• Victoria says:

      I haven’t tried it on the stainless steel sink yet. Please let us know how it works!

  3. I love baking soda for scouring. I always pull it out for stains that won’t go away with just vinegar. For certain applications, I’ve also found that it can be helpful to add a squirt of castile soap. I was having a lot of difficulty cleaning my tub with just baking soda and water. Eventually I read a suggestion to add some castile soap and since then cleaning my tub has been a lot easier. I’m not really sure why it works, but for some reason the combination of the soap and baking soda works a lot better for me than either alone.

    • Victoria says:

      Great suggestion – thanks Meghan!

      • Oh, and I wanted to add that if you happen to be a Costco member, they sell giant (13.5 lb.!) bags of baking soda. I always get my baking soda there now – it’s even more ridiculously inexpensive than the little boxes! I use baking soda for our shampoo, too, so we go through a ton of the stuff.

  4. I love using baking soda to clean everything!! Like the previous commenter, I mix it with a little castille soap to get the REALLY tough stuff. It works like a charm!

    • Victoria says:

      Thanks for the tip, Jackie! I think it’s time for me to learn more about castille soap.

  5. 'Becca says:

    Was the commercial cleanser Comet? It contains chlorine bleach, so it might well have taken some color out of your sponge–I have seen that before with sponges or rags that were colors other than blue. I believe Comet also does contain a blue dye.

    I love baking soda and vinegar–so versatile! For scouring, I find baking soda mixed with dish soap works better than baking soda with vinegar. I buy baking soda in the 12-pound pouch at Costco. 🙂

    • Victoria says:

      Not to name names, but it was the other major brand, with added bleach. I think it had a little blue dys, but I was also using a blue sponge, so it’s hard to say… Thanks for the tip on adding a little soap. Several folks have mentioned it, so I’ll be sure to try it out next time.

  6. Nancy says:

    Is there nothing that vinegar and/or baking soda can’t do? Great post!

  7. Marcia says:

    You might try adding a little salt to your baking soda for scouring – I use baking soda and salt to clean my stainless steel sink, and in my opinion it looks BETTER than when I use the commercial scouring powders. As an added plus, it makes it rinse cleaner!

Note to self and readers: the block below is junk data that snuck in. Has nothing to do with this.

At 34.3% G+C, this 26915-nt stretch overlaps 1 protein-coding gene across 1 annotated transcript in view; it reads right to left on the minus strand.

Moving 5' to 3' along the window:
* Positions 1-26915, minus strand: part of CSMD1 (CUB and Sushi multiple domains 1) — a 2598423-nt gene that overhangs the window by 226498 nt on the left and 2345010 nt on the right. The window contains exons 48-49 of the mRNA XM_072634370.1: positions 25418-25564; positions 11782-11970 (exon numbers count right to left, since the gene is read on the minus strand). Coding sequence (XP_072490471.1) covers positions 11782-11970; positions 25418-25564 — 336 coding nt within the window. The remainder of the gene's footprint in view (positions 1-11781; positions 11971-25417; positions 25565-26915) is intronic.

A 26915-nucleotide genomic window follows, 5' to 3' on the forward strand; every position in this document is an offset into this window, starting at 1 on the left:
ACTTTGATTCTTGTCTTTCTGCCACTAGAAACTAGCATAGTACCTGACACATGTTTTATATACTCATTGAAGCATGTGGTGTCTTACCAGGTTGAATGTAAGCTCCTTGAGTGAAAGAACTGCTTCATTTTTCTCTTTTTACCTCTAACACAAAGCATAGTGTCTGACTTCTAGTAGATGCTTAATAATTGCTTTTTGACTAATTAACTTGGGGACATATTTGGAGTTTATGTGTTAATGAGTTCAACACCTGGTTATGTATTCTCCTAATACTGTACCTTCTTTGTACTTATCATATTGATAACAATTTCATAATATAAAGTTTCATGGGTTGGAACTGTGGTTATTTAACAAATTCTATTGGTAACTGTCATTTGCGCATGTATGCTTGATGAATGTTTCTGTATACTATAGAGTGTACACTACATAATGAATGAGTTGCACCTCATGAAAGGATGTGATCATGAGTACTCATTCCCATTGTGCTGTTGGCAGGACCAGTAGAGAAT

8. Bethany says:

    I can’t wait to try this! I hate breathing chemicals while cleaning..!

  9. Jenfier says:

    Love it! I tryed making my own and I like your idea better!

  10. Angie says:

    Can you use vinegar on granite countertops?? I’ve heard conflicting things. I would love to try this, but am afraid of damaging my counters.

  11. Rhonnie says:

    Lemon juice is also a good item to use for whitening 🙂
    I tend to go for it when I have a stain that is stubborn 🙂

  12. Shane in Mooresville says:

    1) pick grapes off vine and put in a big bowl
    2) toss grapes in baking soda until they are all coated
    3) pour apple cider vinegar over grapes and toss again
    4) rinse thoroughly in cold water
    5) be disgusted at what washes off
    6) be amazed at the taste you have been missing

    You will never again eat grapes without doing this. And if you use red seedless grapes, freeze them and be even more amazed.

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  15. Gail says:

    Your solution works great in keeping my tub clean and soap-residue free.
    I keep my coffee percolator sitting on a tray so if we have drips, they get onto tray and not counter top. Thus, avoiding the whole coffee or tea stain on counter top issue

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  20. brigitte says:

    When you combine an acid like vinegar and a base like baking soda, you basically cancel them out. You have effectively created carbon dioxide ( fizzing) and sodium acetate, which has no cleansing properties. The residual grit in the soda is what is left to clean the surface. This is scientific fact. Use either or, but not a combination.

    • Roy says:

      Don’t ya just hate it when facts ruin a good story? Thanks, Brigitte, for your comment. You would be most unwelcome in certain political discussions…